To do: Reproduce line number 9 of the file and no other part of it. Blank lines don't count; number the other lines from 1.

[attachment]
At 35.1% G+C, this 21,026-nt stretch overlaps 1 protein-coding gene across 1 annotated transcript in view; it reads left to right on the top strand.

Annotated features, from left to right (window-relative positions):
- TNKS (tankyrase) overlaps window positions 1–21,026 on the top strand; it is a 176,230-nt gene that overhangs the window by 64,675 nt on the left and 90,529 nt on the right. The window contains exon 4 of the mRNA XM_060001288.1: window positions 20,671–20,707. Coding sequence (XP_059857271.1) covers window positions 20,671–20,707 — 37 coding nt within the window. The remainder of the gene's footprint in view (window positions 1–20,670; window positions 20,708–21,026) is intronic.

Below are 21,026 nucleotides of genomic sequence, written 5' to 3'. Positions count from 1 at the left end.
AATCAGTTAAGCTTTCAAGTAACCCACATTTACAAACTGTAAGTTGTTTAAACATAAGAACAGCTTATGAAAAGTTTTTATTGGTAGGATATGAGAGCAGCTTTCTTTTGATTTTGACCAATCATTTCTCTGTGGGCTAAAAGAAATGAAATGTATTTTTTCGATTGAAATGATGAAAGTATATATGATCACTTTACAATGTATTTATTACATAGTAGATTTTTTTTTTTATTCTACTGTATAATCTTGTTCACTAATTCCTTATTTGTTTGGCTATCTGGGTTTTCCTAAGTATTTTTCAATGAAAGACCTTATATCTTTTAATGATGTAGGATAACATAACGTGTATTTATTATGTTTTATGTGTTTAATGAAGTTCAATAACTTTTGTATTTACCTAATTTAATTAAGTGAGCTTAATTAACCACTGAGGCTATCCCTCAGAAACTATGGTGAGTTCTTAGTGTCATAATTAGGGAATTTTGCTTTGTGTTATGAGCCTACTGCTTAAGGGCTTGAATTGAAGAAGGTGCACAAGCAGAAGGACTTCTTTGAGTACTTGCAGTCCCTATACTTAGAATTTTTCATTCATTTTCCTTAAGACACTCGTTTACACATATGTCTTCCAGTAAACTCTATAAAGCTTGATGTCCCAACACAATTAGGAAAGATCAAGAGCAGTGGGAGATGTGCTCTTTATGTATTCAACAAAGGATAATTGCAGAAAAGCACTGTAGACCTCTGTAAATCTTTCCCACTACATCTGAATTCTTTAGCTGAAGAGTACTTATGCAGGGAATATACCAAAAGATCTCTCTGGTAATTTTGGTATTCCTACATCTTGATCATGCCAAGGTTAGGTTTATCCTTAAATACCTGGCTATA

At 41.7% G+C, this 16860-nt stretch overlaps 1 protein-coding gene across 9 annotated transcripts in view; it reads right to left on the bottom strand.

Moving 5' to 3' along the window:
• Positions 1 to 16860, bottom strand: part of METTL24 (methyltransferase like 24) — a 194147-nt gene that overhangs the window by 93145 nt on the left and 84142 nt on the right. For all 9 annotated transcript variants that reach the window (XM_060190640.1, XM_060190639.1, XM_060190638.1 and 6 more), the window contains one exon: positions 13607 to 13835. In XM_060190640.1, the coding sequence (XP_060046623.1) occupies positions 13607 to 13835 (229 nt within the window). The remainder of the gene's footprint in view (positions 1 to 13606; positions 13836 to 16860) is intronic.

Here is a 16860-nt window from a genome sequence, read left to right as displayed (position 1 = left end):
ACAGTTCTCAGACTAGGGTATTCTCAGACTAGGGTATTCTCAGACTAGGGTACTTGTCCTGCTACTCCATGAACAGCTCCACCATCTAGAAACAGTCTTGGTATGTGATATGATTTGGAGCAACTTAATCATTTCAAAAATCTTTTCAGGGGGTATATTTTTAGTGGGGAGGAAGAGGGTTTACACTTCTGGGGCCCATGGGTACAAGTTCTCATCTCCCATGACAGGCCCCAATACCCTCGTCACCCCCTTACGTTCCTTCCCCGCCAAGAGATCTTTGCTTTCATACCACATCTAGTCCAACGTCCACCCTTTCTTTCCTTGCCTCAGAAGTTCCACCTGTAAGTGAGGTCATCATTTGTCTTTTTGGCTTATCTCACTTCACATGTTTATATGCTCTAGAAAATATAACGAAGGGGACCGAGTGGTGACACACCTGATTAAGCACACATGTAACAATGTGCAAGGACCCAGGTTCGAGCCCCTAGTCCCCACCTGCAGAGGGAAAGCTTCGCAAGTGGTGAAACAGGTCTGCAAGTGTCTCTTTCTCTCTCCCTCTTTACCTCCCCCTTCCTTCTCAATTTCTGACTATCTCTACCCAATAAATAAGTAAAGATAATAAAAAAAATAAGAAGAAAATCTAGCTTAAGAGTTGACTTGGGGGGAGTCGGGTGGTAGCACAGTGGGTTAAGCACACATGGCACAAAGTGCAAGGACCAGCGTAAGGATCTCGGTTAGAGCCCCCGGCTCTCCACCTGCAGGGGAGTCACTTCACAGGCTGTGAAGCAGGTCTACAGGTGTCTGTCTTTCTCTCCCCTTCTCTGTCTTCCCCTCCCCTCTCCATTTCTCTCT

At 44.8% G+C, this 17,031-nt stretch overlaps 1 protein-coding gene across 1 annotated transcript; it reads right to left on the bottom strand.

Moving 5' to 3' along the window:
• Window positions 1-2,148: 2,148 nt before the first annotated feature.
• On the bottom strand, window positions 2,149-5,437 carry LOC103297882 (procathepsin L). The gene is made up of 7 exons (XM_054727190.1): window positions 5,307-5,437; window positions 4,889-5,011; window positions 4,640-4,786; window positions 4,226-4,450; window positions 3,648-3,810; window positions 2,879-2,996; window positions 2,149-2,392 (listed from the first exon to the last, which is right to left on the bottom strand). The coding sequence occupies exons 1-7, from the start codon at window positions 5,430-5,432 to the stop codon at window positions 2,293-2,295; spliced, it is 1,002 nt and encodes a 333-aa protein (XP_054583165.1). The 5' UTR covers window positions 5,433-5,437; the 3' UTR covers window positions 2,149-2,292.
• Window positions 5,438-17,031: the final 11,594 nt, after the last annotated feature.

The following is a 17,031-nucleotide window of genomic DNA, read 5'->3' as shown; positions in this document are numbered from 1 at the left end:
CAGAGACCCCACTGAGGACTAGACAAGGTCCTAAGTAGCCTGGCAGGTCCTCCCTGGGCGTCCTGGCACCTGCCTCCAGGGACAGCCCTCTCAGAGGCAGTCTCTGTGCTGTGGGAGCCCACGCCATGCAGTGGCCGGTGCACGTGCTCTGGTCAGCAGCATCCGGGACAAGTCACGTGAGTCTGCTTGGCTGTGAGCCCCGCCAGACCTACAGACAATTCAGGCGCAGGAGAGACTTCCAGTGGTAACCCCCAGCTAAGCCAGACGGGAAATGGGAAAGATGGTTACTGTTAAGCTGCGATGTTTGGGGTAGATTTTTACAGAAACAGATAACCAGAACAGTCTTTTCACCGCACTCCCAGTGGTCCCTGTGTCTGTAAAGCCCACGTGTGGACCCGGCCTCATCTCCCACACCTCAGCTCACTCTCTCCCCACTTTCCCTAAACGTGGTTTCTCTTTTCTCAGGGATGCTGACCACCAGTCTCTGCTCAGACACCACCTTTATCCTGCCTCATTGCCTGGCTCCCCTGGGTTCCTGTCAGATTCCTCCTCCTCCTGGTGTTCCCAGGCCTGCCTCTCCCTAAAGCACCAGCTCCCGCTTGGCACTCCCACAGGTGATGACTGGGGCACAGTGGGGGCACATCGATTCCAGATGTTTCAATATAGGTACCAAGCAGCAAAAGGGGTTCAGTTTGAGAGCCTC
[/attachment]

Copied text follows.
Here is a 16860-nt window from a genome sequence, read left to right as displayed (position 1 = left end):